With BetterHelp, you can communicate with your therapist via audio or video chat. If you have questions or concerns in between sessions, you can contact your therapist at any time via in-app messaging, and they’ll get back to you when they can. 

You may be wondering if online therapy is effective for compulsive masturbation or sex addiction. In a recent study comparing the effectiveness of in-person versus telehealth treatments for addiction, researchers confirmed that telehealth counseling is an effective alternative to in-person treatments.

Online therapy has widely been proven effective for treating depression, as well. In a study involving nearly 1,500 participants who self-identified as experiencing challenges with depression and/or anxiety, researchers affirmed that internet-based cognitive behavioral therapy (iCBT) resulted in 46.7% to 51.1% reliable recovery after a three-month follow-up, with an average therapist time of one to three hours per participant.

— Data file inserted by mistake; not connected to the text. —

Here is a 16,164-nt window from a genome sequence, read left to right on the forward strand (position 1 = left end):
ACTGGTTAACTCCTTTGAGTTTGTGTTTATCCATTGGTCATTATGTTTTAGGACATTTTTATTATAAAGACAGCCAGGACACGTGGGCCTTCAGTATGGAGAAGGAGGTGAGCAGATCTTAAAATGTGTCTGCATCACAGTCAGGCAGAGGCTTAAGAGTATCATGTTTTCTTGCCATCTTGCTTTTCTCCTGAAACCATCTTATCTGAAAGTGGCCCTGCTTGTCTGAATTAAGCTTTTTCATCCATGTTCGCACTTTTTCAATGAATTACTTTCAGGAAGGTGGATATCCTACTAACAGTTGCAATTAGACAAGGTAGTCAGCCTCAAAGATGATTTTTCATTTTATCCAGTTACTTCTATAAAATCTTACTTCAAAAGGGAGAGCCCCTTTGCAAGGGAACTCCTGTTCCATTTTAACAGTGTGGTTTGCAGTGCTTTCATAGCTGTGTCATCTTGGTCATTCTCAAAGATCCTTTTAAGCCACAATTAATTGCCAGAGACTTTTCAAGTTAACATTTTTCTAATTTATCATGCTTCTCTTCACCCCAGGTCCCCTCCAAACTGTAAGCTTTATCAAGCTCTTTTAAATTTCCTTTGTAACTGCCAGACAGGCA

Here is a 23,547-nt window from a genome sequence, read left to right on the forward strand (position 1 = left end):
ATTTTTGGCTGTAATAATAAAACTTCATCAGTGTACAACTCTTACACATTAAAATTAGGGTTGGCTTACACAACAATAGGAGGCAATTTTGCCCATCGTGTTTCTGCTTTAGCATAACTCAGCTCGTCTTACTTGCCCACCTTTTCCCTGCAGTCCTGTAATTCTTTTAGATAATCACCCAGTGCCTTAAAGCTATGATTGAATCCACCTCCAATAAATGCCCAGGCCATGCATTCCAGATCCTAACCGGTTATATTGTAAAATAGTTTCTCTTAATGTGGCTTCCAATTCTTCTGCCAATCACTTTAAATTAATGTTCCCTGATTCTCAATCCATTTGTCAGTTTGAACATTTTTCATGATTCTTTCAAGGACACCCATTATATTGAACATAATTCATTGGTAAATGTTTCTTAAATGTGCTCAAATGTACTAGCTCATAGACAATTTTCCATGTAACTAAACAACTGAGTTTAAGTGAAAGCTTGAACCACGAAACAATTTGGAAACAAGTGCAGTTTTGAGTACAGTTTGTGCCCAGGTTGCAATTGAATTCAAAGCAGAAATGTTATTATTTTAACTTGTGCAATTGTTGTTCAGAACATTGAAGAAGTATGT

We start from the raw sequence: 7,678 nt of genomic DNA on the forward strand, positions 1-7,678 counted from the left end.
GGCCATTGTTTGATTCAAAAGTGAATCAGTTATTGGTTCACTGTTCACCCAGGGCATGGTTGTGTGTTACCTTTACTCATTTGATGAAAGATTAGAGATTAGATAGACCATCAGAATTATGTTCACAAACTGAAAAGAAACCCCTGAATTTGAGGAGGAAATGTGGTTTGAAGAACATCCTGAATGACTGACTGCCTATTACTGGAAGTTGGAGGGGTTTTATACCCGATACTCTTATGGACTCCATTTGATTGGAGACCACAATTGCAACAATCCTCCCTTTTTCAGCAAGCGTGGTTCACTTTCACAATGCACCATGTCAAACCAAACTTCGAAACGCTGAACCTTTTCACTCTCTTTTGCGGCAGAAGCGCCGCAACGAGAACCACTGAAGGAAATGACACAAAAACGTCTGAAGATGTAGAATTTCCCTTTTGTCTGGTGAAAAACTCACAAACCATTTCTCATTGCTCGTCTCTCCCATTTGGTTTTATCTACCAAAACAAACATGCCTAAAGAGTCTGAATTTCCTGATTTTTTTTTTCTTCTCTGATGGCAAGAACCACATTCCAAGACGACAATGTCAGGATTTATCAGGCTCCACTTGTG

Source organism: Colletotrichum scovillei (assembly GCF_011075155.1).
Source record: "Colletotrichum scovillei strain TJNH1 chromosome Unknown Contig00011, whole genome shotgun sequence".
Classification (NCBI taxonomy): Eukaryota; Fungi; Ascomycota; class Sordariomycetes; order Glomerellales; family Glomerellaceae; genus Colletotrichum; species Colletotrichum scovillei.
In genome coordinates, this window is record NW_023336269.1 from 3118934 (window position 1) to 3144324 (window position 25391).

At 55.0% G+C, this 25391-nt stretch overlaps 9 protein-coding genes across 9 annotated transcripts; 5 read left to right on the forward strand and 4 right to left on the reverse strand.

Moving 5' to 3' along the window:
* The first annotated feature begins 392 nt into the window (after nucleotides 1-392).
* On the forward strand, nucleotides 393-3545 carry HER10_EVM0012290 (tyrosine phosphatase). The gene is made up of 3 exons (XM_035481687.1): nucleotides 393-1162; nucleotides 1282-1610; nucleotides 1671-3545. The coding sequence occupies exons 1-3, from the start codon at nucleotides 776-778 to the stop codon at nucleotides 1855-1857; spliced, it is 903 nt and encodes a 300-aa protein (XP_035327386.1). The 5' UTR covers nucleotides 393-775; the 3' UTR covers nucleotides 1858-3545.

If you’re experiencing symptoms of depression or concerns about masturbation, you don’t have to face them alone. Masturbation does not have to lead to depression, but if you’re concerned in any way, you can talk to a licensed therapist online. With BetterHelp, you can be matched with a licensed therapist who has experience treating depression and addressing concerns related to masturbation and other sexual practices. If you want to manage depression symptoms more effectively or discuss topics related to masturbation, take the first step to get help and reach out to BetterHelp today.